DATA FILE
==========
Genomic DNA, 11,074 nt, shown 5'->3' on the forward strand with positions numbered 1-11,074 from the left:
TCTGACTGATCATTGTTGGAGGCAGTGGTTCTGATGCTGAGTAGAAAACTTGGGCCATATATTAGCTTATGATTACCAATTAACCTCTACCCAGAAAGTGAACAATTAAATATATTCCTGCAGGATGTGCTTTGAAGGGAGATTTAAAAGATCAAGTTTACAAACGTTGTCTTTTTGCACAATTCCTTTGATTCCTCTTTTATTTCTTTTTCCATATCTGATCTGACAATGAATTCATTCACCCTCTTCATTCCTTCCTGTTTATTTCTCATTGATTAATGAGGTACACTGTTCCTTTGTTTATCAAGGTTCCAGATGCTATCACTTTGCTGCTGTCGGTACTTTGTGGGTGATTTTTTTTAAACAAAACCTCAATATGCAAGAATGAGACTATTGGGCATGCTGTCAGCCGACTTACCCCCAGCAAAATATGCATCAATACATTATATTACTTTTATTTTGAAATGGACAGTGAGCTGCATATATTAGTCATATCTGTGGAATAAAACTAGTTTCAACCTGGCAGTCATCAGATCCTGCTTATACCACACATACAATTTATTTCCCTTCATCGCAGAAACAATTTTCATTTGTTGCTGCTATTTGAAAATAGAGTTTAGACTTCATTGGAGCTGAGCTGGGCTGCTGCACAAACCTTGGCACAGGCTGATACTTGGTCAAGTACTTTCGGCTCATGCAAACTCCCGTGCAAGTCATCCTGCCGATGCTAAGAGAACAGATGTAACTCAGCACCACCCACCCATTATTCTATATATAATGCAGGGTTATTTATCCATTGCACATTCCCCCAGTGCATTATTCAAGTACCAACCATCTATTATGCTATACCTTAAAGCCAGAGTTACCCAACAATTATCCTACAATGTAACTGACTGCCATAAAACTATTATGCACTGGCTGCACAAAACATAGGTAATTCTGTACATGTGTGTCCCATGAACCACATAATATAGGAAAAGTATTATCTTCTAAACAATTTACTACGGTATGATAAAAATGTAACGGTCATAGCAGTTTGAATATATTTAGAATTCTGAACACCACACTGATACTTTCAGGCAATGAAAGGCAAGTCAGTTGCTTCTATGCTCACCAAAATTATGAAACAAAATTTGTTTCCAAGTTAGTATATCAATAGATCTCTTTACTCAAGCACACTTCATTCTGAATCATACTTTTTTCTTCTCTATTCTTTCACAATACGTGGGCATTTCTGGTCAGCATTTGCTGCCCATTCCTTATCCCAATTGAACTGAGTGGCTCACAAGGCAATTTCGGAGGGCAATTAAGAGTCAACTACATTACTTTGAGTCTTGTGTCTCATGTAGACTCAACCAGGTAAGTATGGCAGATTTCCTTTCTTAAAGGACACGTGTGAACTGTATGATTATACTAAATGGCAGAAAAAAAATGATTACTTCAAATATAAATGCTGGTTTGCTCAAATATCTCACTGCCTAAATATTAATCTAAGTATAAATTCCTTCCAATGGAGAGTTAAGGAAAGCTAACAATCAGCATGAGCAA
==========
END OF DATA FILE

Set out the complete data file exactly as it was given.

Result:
Genomic DNA, 11,074 nt, shown 5'->3' on the forward strand with positions numbered 1-11,074 from the left:
TCTGACTGATCATTGTTGGAGGCAGTGGTTCTGATGCTGAGTAGAAAACTTGGGCCATATATTAGCTTATGATTACCAATTAACCTCTACCCAGAAAGTGAACAATTAAATATATTCCTGCAGGATGTGCTTTGAAGGGAGATTTAAAAGATCAAGTTTACAAACGTTGTCTTTTTGCACAATTCCTTTGATTCCTCTTTTATTTCTTTTTCCATATCTGATCTGACAATGAATTCATTCACCCTCTTCATTCCTTCCTGTTTATTTCTCATTGATTAATGAGGTACACTGTTCCTTTGTTTATCAAGGTTCCAGATGCTATCACTTTGCTGCTGTCGGTACTTTGTGGGTGATTTTTTTTAAACAAAACCTCAATATGCAAGAATGAGACTATTGGGCATGCTGTCAGCCGACTTACCCCCAGCAAAATATGCATCAATACATTATATTACTTTTATTTTGAAATGGACAGTGAGCTGCATATATTAGTCATATCTGTGGAATAAAACTAGTTTCAACCTGGCAGTCATCAGATCCTGCTTATACCACACATACAATTTATTTCCCTTCATCGCAGAAACAATTTTCATTTGTTGCTGCTATTTGAAAATAGAGTTTAGACTTCATTGGAGCTGAGCTGGGCTGCTGCACAAACCTTGGCACAGGCTGATACTTGGTCAAGTACTTTCGGCTCATGCAAACTCCCGTGCAAGTCATCCTGCCGATGCTAAGAGAACAGATGTAACTCAGCACCACCCACCCATTATTCTATATATAATGCAGGGTTATTTATCCATTGCACATTCCCCCAGTGCATTATTCAAGTACCAACCATCTATTATGCTATACCTTAAAGCCAGAGTTACCCAACAATTATCCTACAATGTAACTGACTGCCATAAAACTATTATGCACTGGCTGCACAAAACATAGGTAATTCTGTACATGTGTGTCCCATGAACCACATAATATAGGAAAAGTATTATCTTCTAAACAATTTACTACGGTATGATAAAAATGTAACGGTCATAGCAGTTTGAATATATTTAGAATTCTGAACACCACACTGATACTTTCAGGCAATGAAAGGCAAGTCAGTTGCTTCTATGCTCACCAAAATTATGAAACAAAATTTGTTTCCAAGTTAGTATATCAATAGATCTCTTTACTCAAGCACACTTCATTCTGAATCATACTTTTTTCTTCTCTATTCTTTCACAATACGTGGGCATTTCTGGTCAGCATTTGCTGCCCATTCCTTATCCCAATTGAACTGAGTGGCTCACAAGGCAATTTCGGAGGGCAATTAAGAGTCAACTACATTACTTTGAGTCTTGTGTCTCATGTAGACTCAACCAGGTAAGTATGGCAGATTTCCTTTCTTAAAGGACACGTGTGAACTGTATGATTATACTAAATGGCAGAAAAAAAATGATTACTTCAAATATAAATGCTGGTTTGCTCAAATATCTCACTGCCTAAATATTAATCTAAGTATAAATTCCTTCCAATGGAGAGTTAAGGAAAGCTAACAATCAGCATGAGCAA